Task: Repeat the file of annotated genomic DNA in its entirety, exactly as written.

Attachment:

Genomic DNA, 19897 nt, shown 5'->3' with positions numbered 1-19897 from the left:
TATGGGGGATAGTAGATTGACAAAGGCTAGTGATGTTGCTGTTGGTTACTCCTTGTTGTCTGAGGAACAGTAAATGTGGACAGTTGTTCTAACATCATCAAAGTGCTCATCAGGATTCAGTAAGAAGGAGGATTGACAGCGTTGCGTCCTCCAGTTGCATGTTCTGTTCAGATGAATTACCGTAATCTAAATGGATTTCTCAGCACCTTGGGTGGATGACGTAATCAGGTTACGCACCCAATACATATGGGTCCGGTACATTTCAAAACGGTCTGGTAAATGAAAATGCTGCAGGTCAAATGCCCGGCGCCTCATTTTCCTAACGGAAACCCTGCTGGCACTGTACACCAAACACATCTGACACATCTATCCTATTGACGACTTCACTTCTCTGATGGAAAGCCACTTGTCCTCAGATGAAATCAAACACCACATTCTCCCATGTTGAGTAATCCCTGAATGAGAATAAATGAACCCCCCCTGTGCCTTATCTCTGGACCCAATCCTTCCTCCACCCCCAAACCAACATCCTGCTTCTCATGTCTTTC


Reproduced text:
Genomic DNA, 19897 nt, shown 5'->3' with positions numbered 1-19897 from the left:
TATGGGGGATAGTAGATTGACAAAGGCTAGTGATGTTGCTGTTGGTTACTCCTTGTTGTCTGAGGAACAGTAAATGTGGACAGTTGTTCTAACATCATCAAAGTGCTCATCAGGATTCAGTAAGAAGGAGGATTGACAGCGTTGCGTCCTCCAGTTGCATGTTCTGTTCAGATGAATTACCGTAATCTAAATGGATTTCTCAGCACCTTGGGTGGATGACGTAATCAGGTTACGCACCCAATACATATGGGTCCGGTACATTTCAAAACGGTCTGGTAAATGAAAATGCTGCAGGTCAAATGCCCGGCGCCTCATTTTCCTAACGGAAACCCTGCTGGCACTGTACACCAAACACATCTGACACATCTATCCTATTGACGACTTCACTTCTCTGATGGAAAGCCACTTGTCCTCAGATGAAATCAAACACCACATTCTCCCATGTTGAGTAATCCCTGAATGAGAATAAATGAACCCCCCCTGTGCCTTATCTCTGGACCCAATCCTTCCTCCACCCCCAAACCAACATCCTGCTTCTCATGTCTTTC